We walked back up to the hotel and I was still a bit peckish so we decided to grab a quick dinner back on the veranda. We were getting close when who should pass us but VING RHAMES! That’s right, Mr. Marcellus Wallace himself! I didn’t say anything to him, which I immediately regretted. How many times in your life do you get to talk to the guy who won a Golden Globe for playing Don King (still one of my favorite lines of all-time comes from Don King: Only In America when Rhames is talking to a guy in the bathroom-he washes his hands and then uses the urinal, after which his conversation partner asks if he’s gonna wash his hands and he says “I wash my hands BEFORE I touch my dick“)? Anyway, we got back to the hotel and I had a penne pasta that was amazing.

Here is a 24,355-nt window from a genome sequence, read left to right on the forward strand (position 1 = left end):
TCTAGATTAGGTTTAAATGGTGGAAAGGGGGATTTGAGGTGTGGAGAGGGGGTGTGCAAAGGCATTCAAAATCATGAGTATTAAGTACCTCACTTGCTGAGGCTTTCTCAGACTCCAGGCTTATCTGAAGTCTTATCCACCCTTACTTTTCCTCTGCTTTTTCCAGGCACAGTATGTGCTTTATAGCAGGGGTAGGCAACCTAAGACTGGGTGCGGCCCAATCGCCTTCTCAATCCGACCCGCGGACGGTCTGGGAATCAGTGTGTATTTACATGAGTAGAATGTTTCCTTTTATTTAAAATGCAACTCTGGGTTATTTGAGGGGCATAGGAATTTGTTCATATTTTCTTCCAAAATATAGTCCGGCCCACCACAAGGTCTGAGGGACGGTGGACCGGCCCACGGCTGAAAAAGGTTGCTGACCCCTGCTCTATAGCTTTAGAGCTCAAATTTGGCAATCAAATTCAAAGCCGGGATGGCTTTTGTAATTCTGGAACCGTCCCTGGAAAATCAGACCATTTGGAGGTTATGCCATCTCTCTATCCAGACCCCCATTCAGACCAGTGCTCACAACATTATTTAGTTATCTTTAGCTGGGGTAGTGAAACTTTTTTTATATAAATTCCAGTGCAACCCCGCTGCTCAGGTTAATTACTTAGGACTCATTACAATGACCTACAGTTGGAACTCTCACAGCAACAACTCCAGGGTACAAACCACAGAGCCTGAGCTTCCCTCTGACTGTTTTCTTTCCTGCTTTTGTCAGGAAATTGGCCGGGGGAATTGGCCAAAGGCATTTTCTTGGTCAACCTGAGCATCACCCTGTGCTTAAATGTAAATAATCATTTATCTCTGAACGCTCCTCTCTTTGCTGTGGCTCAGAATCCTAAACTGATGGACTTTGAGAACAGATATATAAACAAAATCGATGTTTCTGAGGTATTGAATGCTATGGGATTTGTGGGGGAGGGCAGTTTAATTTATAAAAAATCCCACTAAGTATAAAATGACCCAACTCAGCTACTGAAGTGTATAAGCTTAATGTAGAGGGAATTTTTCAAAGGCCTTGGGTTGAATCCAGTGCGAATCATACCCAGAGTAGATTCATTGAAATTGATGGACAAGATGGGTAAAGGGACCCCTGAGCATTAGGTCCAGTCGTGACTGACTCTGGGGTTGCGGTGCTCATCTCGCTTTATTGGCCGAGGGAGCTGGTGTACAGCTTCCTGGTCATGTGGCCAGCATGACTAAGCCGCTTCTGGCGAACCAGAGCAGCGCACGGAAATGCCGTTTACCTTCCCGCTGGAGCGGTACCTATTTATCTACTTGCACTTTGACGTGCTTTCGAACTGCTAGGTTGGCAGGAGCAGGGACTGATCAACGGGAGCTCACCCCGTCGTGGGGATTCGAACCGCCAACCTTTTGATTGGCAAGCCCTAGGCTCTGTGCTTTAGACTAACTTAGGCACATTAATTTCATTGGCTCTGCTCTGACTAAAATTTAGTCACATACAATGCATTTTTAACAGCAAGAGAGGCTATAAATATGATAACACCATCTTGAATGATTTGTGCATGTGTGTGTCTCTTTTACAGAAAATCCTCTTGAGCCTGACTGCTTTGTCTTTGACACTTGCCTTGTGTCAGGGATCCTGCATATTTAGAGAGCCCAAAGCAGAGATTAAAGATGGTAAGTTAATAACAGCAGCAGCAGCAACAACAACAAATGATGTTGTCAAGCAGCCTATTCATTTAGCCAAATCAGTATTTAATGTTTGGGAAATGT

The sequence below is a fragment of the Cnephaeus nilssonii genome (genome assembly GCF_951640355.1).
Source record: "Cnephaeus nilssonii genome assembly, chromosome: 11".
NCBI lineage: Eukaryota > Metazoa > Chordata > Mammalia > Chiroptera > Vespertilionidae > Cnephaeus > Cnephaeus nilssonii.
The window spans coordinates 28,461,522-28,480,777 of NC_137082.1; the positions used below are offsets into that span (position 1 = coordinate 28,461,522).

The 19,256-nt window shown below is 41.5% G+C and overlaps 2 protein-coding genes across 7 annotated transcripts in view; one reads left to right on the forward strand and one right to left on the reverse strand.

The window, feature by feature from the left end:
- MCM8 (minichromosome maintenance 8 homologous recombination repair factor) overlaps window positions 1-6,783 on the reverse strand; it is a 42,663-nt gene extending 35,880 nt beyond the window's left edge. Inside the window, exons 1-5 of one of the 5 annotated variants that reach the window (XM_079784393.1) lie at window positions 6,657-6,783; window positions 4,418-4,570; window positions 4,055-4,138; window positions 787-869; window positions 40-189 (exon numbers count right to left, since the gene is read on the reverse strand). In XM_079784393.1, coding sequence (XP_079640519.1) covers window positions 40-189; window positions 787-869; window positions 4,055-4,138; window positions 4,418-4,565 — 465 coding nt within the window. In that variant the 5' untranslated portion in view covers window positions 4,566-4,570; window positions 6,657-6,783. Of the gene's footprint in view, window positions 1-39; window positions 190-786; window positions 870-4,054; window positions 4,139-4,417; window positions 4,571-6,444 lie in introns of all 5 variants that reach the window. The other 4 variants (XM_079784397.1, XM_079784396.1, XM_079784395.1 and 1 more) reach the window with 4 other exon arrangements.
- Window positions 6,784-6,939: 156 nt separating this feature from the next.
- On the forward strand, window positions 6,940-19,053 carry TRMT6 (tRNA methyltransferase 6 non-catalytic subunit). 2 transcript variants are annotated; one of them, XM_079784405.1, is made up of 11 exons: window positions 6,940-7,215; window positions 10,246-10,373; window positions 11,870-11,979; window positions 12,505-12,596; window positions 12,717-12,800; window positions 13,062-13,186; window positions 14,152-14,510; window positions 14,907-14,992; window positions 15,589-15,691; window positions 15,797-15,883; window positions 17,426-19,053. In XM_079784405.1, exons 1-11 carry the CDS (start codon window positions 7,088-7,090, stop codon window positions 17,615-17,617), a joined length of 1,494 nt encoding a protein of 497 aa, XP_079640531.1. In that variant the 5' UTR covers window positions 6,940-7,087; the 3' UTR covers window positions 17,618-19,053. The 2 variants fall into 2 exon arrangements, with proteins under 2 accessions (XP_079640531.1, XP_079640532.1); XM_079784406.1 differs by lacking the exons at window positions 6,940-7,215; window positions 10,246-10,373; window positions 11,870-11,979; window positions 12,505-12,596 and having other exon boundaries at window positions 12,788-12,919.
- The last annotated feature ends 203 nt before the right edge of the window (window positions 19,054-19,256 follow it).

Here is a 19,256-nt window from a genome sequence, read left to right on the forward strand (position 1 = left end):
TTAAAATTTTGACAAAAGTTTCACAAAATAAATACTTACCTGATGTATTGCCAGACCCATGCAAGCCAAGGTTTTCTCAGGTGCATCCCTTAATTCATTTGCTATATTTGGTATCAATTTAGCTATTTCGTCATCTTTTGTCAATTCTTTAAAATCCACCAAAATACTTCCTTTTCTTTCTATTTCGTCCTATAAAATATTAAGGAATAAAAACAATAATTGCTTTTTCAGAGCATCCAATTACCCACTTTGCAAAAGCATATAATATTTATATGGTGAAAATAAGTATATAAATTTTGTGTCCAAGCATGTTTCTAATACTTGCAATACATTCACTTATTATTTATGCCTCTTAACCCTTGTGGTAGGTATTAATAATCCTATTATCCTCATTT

Here’s the weirdest thing about being on the west coast-you wake up Sunday morning at, say, 9. The Fox pregame is already on. Most of the NFL games start at 10 in the morning there, so we just chilled and watched the Bears and Saints play. The Felice Brothers were the first band I felt like I HAD to see, so we headed over to a place called Umami Burger based on a recommendation we got. Holy crap! They have locations in a few other cities, so look it up and see if you’re one of the lucky ones. Definitely one of the better burger places I’ve ever been to. I had the “Manly Burger,” which was just grass-fed angus beef, beer cheese, bacon, and onion. Fairly basic, but extremely delicious. Kari got a “Truffle Burger.” They use some kind of truffle cheese on it and a truffle sauce. It was pretty out of this world. Onion Rings were pretty blah, but they had Coke in a bottle so I didn’t care.